Tuesday, March 23, 2010

Don't Take That Message!

I arrived in the office yesterday morning to the following message on my desk: “Company X cancelled Project B. Thanks.” What a bad way to start the day. Turns out, it was not even true. Company X had simply called to move the start date of Project B and wanted some information about how to change the contract. Now, I could say no one is to blame for this poor communication or for Company X wanting to change something. Or I could assume it was a simple mistake. I am a bit more demanding. I prefer to look at the bigger picture on what types of communication I should accept and, in fact, demand, of those who communicate with me.

Executives and business owners are juggling many balls every day. In truth, we do not have time for mistaken or upsetting communication. It drags down our morale and wastes precious time to clarify the situation. Stacked up over many instances, it cripples our businesses. What if we only accepted certain types of communication? What if we demanded people communicate with us in better, more concise, more positive ways? It’s a new view on time management.

Here’s the idea. Only accept communications that provide a) valid information, b) requests for authorization of well thought-out proposals, c) confirmation that something got done, or d) great news.

Next, go even further and reject communications that a) demand you make a decision about some issue that you know very little about, b) give reasons why something cannot be accomplished, or c) relay bad news.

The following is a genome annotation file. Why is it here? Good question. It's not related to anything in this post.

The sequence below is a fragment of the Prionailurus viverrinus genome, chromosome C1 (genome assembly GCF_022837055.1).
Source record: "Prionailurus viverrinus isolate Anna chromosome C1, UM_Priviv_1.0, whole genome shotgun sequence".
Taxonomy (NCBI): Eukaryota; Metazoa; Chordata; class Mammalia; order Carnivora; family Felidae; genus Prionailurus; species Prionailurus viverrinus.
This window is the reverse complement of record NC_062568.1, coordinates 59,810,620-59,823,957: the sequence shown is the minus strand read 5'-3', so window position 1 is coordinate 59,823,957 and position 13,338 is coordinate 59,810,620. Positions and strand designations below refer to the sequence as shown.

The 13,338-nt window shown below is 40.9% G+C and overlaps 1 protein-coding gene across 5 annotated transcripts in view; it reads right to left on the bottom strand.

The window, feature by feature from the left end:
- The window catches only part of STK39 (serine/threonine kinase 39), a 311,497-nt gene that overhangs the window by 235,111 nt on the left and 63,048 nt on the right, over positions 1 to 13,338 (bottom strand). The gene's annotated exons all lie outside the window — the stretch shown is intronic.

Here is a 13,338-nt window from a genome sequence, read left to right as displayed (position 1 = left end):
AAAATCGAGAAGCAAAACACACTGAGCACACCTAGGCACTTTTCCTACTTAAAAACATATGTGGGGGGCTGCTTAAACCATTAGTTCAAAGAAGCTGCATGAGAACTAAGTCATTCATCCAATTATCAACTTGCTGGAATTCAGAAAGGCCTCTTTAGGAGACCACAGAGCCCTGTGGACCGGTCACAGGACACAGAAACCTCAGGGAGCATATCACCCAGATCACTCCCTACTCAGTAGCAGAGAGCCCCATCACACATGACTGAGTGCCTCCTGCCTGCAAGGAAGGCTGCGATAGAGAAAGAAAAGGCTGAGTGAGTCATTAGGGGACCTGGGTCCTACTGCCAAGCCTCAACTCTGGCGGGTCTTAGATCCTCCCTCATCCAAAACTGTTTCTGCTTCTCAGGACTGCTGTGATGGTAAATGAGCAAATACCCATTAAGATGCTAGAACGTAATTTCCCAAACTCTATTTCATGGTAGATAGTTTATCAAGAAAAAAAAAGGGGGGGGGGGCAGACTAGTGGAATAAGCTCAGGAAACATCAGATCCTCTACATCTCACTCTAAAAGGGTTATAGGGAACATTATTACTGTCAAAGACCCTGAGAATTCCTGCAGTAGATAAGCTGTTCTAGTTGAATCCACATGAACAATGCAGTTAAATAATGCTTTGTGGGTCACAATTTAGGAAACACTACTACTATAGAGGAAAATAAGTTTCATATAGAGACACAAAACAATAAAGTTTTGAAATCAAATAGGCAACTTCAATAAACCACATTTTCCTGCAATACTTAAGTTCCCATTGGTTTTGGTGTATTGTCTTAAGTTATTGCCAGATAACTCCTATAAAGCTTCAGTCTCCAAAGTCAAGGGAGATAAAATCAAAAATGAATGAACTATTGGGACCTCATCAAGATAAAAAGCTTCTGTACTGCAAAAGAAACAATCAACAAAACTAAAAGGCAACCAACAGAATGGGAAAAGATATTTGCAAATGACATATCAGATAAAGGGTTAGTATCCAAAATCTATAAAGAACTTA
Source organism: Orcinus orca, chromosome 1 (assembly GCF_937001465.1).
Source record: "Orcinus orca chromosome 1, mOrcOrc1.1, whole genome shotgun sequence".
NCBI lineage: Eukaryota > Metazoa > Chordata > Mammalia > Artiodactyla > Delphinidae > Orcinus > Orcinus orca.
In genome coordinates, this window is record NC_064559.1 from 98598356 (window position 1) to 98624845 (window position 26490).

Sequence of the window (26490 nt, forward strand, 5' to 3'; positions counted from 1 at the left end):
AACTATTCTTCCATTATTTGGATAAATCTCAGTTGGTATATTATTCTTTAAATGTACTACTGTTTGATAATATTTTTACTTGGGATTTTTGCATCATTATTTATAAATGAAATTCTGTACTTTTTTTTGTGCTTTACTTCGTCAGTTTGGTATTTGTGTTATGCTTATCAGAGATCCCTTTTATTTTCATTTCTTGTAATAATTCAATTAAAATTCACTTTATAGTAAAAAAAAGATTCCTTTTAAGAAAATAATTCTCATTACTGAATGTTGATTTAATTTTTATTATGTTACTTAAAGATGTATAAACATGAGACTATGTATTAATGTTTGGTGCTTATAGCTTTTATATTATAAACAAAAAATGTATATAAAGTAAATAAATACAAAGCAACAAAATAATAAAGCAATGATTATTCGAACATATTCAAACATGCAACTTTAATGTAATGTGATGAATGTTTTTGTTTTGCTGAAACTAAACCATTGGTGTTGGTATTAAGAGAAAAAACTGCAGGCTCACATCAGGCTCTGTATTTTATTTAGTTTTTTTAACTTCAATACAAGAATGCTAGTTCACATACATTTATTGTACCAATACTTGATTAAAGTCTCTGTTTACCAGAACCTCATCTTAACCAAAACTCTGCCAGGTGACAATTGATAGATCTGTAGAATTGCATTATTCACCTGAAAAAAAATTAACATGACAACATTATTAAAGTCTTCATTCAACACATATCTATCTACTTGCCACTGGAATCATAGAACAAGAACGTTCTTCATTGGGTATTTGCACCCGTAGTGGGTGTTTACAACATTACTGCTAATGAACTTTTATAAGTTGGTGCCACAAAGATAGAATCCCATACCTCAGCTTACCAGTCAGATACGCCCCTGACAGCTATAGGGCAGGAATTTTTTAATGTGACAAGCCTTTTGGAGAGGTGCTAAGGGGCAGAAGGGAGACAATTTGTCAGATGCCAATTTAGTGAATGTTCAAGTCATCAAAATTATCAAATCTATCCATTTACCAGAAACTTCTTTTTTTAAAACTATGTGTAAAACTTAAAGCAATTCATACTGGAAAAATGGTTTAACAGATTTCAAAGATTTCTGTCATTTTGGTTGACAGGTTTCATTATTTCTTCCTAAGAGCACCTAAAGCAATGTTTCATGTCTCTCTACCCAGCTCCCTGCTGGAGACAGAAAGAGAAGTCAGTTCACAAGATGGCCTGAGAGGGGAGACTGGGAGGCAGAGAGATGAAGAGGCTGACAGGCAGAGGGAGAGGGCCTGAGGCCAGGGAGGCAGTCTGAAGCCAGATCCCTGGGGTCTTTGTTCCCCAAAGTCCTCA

Try to imagine your day free of those negative communications. Sound idyllic? While it might take a little work and a little re-training of your contacts, it can be done.

Here are the four simple steps to implement this plan in your office:

1. Inform those with whom you communicate most frequently of your new “Good News and Information Only” Policy. Use the paragraph above to show them the types of communications you expect and give them short examples.

2. If you get an illegal communication like the one in my example at the beginning of the article, send it back with a short, polite note to the writer. Example, “Sue, thank you for this note. I am unclear what happened here. Please rewrite this message explaining exactly what happened and a possible solution. I appreciate it!”

3. Watch your mood improve. You are in control and your office is already more positive.

4. Share this plan with other executives and business owners who can also improve their situations.

I look forward to hearing your good news as you implement this time-saving, mood-saving plan.

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